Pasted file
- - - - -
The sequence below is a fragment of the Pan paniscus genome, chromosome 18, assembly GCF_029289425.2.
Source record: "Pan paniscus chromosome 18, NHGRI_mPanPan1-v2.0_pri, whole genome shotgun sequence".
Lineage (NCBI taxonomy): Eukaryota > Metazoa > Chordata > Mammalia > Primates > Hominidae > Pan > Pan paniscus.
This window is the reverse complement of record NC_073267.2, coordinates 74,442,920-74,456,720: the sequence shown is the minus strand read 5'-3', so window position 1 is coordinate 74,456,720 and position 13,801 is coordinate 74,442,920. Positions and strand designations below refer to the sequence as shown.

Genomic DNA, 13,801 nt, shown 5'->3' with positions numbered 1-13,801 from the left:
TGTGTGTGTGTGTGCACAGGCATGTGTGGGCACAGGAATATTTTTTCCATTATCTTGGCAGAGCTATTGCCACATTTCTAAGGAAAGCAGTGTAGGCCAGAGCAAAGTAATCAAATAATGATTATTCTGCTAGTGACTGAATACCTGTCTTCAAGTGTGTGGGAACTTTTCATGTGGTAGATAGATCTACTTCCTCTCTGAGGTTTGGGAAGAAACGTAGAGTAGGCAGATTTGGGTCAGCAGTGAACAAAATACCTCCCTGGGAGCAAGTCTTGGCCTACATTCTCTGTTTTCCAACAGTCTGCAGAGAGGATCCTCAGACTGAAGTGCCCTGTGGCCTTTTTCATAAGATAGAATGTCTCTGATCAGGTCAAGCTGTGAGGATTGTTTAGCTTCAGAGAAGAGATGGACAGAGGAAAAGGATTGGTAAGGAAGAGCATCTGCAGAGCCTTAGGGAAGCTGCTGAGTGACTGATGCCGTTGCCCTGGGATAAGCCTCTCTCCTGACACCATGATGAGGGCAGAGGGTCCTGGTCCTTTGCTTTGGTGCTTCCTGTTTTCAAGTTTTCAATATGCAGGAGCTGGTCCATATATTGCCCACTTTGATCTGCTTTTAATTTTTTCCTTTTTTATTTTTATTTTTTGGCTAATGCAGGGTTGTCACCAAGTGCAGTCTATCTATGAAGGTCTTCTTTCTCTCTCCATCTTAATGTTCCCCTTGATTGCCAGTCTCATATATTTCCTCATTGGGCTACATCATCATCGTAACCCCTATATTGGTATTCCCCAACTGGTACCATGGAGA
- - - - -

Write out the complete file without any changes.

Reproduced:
The sequence below is a fragment of the Pan paniscus genome, chromosome 18, assembly GCF_029289425.2.
Source record: "Pan paniscus chromosome 18, NHGRI_mPanPan1-v2.0_pri, whole genome shotgun sequence".
Lineage (NCBI taxonomy): Eukaryota > Metazoa > Chordata > Mammalia > Primates > Hominidae > Pan > Pan paniscus.
This window is the reverse complement of record NC_073267.2, coordinates 74,442,920-74,456,720: the sequence shown is the minus strand read 5'-3', so window position 1 is coordinate 74,456,720 and position 13,801 is coordinate 74,442,920. Positions and strand designations below refer to the sequence as shown.

Genomic DNA, 13,801 nt, shown 5'->3' with positions numbered 1-13,801 from the left:
TGTGTGTGTGTGTGCACAGGCATGTGTGGGCACAGGAATATTTTTTCCATTATCTTGGCAGAGCTATTGCCACATTTCTAAGGAAAGCAGTGTAGGCCAGAGCAAAGTAATCAAATAATGATTATTCTGCTAGTGACTGAATACCTGTCTTCAAGTGTGTGGGAACTTTTCATGTGGTAGATAGATCTACTTCCTCTCTGAGGTTTGGGAAGAAACGTAGAGTAGGCAGATTTGGGTCAGCAGTGAACAAAATACCTCCCTGGGAGCAAGTCTTGGCCTACATTCTCTGTTTTCCAACAGTCTGCAGAGAGGATCCTCAGACTGAAGTGCCCTGTGGCCTTTTTCATAAGATAGAATGTCTCTGATCAGGTCAAGCTGTGAGGATTGTTTAGCTTCAGAGAAGAGATGGACAGAGGAAAAGGATTGGTAAGGAAGAGCATCTGCAGAGCCTTAGGGAAGCTGCTGAGTGACTGATGCCGTTGCCCTGGGATAAGCCTCTCTCCTGACACCATGATGAGGGCAGAGGGTCCTGGTCCTTTGCTTTGGTGCTTCCTGTTTTCAAGTTTTCAATATGCAGGAGCTGGTCCATATATTGCCCACTTTGATCTGCTTTTAATTTTTTCCTTTTTTATTTTTATTTTTTGGCTAATGCAGGGTTGTCACCAAGTGCAGTCTATCTATGAAGGTCTTCTTTCTCTCTCCATCTTAATGTTCCCCTTGATTGCCAGTCTCATATATTTCCTCATTGGGCTACATCATCATCGTAACCCCTATATTGGTATTCCCCAACTGGTACCATGGAGA